Day 3: SO WINDY

    The alarm started beeping around 4:30AM, there was almost no change between when we went to sleep, and when we woke up. The wind still beat against the tent, just like a loose tarp on the back of a pickup truck. Tim and I got about three hours of sleep that night. We started the day around 5AM, packed up the tent and set off. Day three was set to be the hardest day of the trip, and we were starting to get concerned about if we would be able to make the necessary mileage for the day. Not only were we riding 30 miles up a sandy hill, but we were about to ride with a 40MPH headwind, and a bad knee. We fought the wind all day, and walked about 20 miles with the bikes. Sand whipped into our eyes, and the wind felt like something from another world. All in all, we only made it 40 miles on day three, and ended up getting a hotel in Ellensburg, 30 miles or so before where we had planned to camp.

    Day four: The Final Push

    After a wonderfully quiet nights rest in the hotel, we awoke around 4:30AM, and we were riding by 5AM. We had roughly 109 miles to cover that day. This would be our first century ride, ever. For the most part, the wind had died down, and we had a lot of flat to downhill trails ahead of us. This was one of the longest days for us, since we started at 5AM and got back home around 11PM. The ride was amazing, we saw lots of deer, turkey, and other wildlife along the way, and enjoyed some gorgeous views leaving Ellensburg and entering the Snoqualmie Pass area. As the day crept by, the motivation started to drop. By the time night fell, the vibe turned into one that resembled our current mood. That mood was exhaustion, and the longing to just be home already. Time seemed to stand still, miles elongated, the pedals seemed to turn to lead, and finally, our speakers died leaving us in the quiet of night. Nothing was easy anymore; the final push home was not giving up without a fight. All we could do, was put our heads down, and just grind.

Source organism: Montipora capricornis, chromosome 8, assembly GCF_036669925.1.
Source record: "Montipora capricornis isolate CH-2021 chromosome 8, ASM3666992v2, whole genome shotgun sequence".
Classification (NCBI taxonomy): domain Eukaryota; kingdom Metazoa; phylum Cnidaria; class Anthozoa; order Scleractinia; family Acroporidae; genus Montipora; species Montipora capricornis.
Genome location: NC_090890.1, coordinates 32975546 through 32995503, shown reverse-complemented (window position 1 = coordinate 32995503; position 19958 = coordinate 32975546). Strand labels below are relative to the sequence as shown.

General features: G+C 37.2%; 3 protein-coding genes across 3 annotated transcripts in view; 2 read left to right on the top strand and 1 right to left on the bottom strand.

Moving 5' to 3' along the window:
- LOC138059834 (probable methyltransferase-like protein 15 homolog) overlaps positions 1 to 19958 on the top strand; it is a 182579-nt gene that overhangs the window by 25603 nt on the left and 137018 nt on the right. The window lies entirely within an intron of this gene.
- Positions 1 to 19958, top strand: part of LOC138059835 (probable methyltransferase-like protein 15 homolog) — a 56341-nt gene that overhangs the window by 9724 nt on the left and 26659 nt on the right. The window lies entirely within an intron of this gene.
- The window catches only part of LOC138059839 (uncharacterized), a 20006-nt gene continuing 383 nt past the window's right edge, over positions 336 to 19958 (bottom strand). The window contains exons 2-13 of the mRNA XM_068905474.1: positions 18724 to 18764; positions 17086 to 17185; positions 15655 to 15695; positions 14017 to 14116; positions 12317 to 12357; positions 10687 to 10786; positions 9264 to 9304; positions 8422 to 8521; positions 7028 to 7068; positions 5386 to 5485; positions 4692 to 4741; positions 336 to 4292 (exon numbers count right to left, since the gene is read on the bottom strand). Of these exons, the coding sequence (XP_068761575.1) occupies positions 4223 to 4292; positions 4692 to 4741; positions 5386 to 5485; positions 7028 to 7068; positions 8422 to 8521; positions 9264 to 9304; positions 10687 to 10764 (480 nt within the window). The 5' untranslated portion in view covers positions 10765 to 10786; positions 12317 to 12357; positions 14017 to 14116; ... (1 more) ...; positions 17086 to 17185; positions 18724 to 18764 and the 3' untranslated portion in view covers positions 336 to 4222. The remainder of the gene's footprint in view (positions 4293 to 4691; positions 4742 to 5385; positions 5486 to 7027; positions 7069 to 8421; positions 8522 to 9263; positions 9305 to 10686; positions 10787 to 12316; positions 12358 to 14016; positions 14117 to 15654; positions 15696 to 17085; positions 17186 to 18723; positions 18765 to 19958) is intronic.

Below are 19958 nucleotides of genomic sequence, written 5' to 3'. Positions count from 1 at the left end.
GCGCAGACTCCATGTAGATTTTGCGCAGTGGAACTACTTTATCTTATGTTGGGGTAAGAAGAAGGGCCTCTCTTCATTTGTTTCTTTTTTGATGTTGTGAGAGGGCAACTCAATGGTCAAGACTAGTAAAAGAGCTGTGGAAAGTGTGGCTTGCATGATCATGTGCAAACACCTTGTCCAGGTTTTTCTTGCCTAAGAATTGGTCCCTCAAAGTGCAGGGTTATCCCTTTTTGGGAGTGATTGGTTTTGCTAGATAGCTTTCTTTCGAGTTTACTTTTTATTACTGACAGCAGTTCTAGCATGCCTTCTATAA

After many hours of grinding, we made it back to a welcome home party, consisting of parents and significant others. Euphoria and excitement filled the air, we had completed our mission, and finished what we set out to do. A journey well-traveled, and one step closer to even bigger dreams.

    A Trip to Remember

    The number of memories created by this trip can’t truly be summed up in a video, or shown in photos. We did our best to portray what it felt like to be there, but nothing comes close to the real deal. The experiences and feelings can only be recreated by getting out and creating your own memories just like this. I will forever remember this journey, and I’m eagerly anticipating the next one. Always remember, that a journey of a thousand miles, begins with a single step. So, get out there, and take your first step. Feel the wind blow through your hair and fall on your face, the morning glow of the sunshine against your cheeks. Experience life from different angles as often as possible. It’s a beautiful world out there.

    LOGISTICS

    As far as gear goes, we’ve put together a video breaking down the bike and all the gear that I carried on the trip. Check it out here. 

    WHAT’S NEXT?

    The next trip for us is coming up very soon! This time it’ll be a team of three. Tim Kostersitz, Scott Greivell, and myself. We’re deep into training right now, and expect to start at the end of September. Stay tuned for more updates!

    You can follow our adventure by subscribing to our YouTube channel, linked below:

    YouTube

    Or my Instagram

     And for anyone that hasn’t seen the film yet, here’s a link to The Dusty Trail.

     

    Garrett Meyers Garrett Meyers

    Garrett Meyers

    GORE-TEX Brand Mountain Tech